5. When the fish is cooked (it will turn from translucent to white) add the chickpeas and stir carefully until they are covered with the sauce. When the chickpeas are warmed through and the fish is cooked this dish is ready.  Check for seasoning.

Tips and Variations

  • If you use coriander (cilantro), chop the stalks finely and add this at the same time as the onion.
  • Instead of the chickpeas you can serve this mild curry with rice or noodles.
  • You can also try chicken filets, chopped into bite sized pieces. The difference here would be that you would add the chicken to the dish to cook after stage 3 as above, so before adding the tomatoes.
  • For a vegetarian version, leave out the fish, or swap chickpeas for lentils or other beans. You can also swap the fish for aubergine (egg plant), courgette (zucchini) and/or pumpkin – cooking times will vary.

Amsterdam Private Food Tours

If this has made you hungry for more, why not book one of my Private Amsterdam Food Tours?  Just you and your own party with some of the very best food the city has to offer.

Thai Glazed Salmon

Thai Glazed Salmon

Thai Glazed Salmon

I suppose that’s not strictly true, I mean the idea was to make a glaze, but it ended up as being more of a sauce – I like it better that way.  If you want a glaze in the true sense of the word, then all you have to do is put the salmon back  in the pan once the glaze is cooked and cover it in the sauce letting it kind of stick to the fish.  I made so much of this that I had some left over and it was great the next day broken up over my salad.  Oh, and don’t think you have to stick to salmon, this works really well with chicken and pork too. 

Preparation Time: 20 minutes
Cooking Time: 15 minutes 

Ingredients for 4 Servings
700gr / 1.5 lb. of skinless salmon filet sliced into strips of about 2cm / just less than an inch thick
2 x tbsp of sunflower oil
4 x spring onions (scallions) chopped finely (keep a little back to dress the dish)
1 x red chili chopped finely
50gr / 1.7 oz. of fresh ginger sliced julienne (matchsticks)
2 x garlic cloves chopped finely
4 x tbsp of sweet chili sauce
Juice of one lime
2 x tbsp honey
2 x tbsp Thai fish sauce

To Dress
Some fresh coriander (cilantro) leaves, lime wedges and spring onion (scallion)

Method

  1. Heat the oil on a high heat in a heavy bottomed frying pan.
  2. Season the salmon with a little salt and when the oil is hot place the salmon filets in the pan. They should sizzle a bit but not too aggressively.  Cook the salmon on each side for about 3 minutes.  Be careful not to over load the pan, if you have too much salmon, then cook it off in batches.
  3. While the salmon is cooking you can prepare the glaze mix by measuring the chili sauce, honey, lime and fish sauce into a bowl and mix through with a fork.
  4. Remove the salmon from the pan and set aside on a clean plate.
  5. Put your pan straight back on the heat and add the spring onions (scallions), garlic, ginger and chili to the pan and fry off for a minute or so.
  6. Add the glaze mix, stir through and let it bubble and reduce for a couple of minutes until it is quite thick and syrupy .
  7. Serve the glaze poured over the salmon with the spring onions (scallions) and coriander (cilantro) and a few lime wedges on the side for squeezing.

Tips and Variations

  • You can make this glaze to cover chicken to. I like to use chopped chicken breast, but I don’t remove the chicken from the pan to make the glaze.  I also prefer this version with soy sauce instead of fish sauce.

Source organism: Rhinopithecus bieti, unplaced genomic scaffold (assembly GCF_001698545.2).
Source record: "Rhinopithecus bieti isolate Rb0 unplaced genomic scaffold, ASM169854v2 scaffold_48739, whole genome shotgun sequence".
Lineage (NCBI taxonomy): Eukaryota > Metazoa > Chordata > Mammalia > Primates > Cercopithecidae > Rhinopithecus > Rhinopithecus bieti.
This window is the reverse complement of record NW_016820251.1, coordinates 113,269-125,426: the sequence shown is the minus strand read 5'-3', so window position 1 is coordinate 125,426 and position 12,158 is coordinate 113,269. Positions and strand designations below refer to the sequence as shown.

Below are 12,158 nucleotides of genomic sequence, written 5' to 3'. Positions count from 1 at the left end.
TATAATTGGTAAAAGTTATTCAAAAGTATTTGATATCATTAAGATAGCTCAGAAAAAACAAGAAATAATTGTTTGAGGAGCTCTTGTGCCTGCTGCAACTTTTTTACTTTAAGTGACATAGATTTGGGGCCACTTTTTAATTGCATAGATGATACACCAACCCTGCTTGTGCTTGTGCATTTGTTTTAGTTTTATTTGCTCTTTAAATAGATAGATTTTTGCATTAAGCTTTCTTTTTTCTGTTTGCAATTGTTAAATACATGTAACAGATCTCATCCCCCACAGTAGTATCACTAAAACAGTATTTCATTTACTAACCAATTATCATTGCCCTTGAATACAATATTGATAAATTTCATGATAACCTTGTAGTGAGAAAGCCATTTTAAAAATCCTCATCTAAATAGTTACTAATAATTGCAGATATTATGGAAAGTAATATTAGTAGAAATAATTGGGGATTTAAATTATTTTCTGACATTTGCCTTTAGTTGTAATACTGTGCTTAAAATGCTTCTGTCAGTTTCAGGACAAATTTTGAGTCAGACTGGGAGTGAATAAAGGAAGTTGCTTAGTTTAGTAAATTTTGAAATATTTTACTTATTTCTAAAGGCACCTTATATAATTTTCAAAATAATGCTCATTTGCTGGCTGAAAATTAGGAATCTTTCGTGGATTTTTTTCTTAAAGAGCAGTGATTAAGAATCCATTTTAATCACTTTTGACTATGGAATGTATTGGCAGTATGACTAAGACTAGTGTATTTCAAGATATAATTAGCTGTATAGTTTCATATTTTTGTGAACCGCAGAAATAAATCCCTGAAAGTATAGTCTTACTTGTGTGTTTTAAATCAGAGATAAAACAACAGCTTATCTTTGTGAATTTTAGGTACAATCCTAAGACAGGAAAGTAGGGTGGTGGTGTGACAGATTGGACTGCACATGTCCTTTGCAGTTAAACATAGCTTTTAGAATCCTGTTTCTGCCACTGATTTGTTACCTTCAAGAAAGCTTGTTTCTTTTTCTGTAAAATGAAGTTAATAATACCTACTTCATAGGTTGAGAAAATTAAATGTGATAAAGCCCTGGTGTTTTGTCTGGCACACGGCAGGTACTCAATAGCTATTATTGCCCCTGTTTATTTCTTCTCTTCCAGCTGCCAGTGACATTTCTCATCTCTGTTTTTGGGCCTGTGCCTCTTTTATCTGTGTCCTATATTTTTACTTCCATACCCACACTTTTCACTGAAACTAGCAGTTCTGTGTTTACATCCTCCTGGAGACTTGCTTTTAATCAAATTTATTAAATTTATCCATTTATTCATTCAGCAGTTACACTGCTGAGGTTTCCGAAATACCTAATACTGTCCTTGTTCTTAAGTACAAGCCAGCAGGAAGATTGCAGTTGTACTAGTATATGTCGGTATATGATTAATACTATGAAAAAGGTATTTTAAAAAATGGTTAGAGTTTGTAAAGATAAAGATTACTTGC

• Serve with rice noodles.

Baked Salmon and Parsley Sauce

SalmonParsleyPlate2

Baked Salmon and Parsley Sauce

Salmon is always my favourite ingredient for a spring time Sunday lunch.  This recipe is very simple and clean.  Fresh flavours combine effortlessly.

Preparation Time: less than 15 minutes
Cooking Time: less than 15 minutes

Ingredients for 4 Servings
For the Salmon
4 x salmon filets of about 150gr / 5 oz. each
Juice of one lemon
1 x tbsp of olive oil
Salt and freshly ground black pepper

SalmonRawTray

For the Sauce
15gr / 0.5 oz.  unsalted butter
15gr / 0.5 oz.  plain flour
300ml / 10 fl oz.  semi-skimmed (half fat) milk
2 x heaped teaspoons of Dijon mustard
A large handful of flat leaved parsley chopped very finely
Salt (easy on the salt as the mustard can be salty)

ParsleySauceIngred

Method

To bake the Salmon

  1. Pre-heat your oven to 200°C / 400°F.
  2. Place aluminium foil in a roasting tray.  Enough so that you can wrap the fish in it loosely.  Place the fish on the foil.  Drizzle over the oil and the lemon juice.  Sprinkle over the salt and the pepper.
  3. Cover your fish with the foil, making a loose parcel.
  4. Place the tray in the oven and allow to bake for 7 to 12 minutes.  The cooking time will not only depend on your oven, but also on how thick the salmon filets are.
  5. While the salmon is baking you can make the sauce.

To Make the Sauce

  1. Melt the butter in a heavy bottomed pan.  Not a non-stick pan.
  2. Add the flour and mix it, using a metal whisk,  until it is covered with the butter (a few seconds)
  3. Add about half third of the milk, whisk vigorously, it will be lumpy, don’t worry.
  4. Once this is thickened into a mass, add the other half and whisk until smooth.
  5. Turn the heat down to low, add the mustard and parsley with a little salt and mix it through with a wooden spoon, let it sauce simmer very gently for a few minutes.
  6. If at any point you feel the sauce is too thick, add a little bit of milk.
  7. Check for seasoning and serve.

ParsleySauceWhisk  

Tips and Variations

  • I like to serve this dish with some boiled new potatoes and either broccoli or green beans.
  • You can use other fish too.  Trout works very well, or milder tasting fish like whiting, cod or halibut.
  • Try adding some chives to the sauce for an extra flavour.
  • You can make the sauce in advance.  It may seem thick, but when you heat it gently again, it should reach the texture you want.  If not, just add some milk.
  • For a really luxurious version, use cream instead of milk, or use half cream, half milk.

Amsterdam Private Food Tours

If this has made you hungry for more, why not book one of my Private Amsterdam Food Tours?  Just you and your own party with some of the very best food the city has to offer.

SalmonPlate1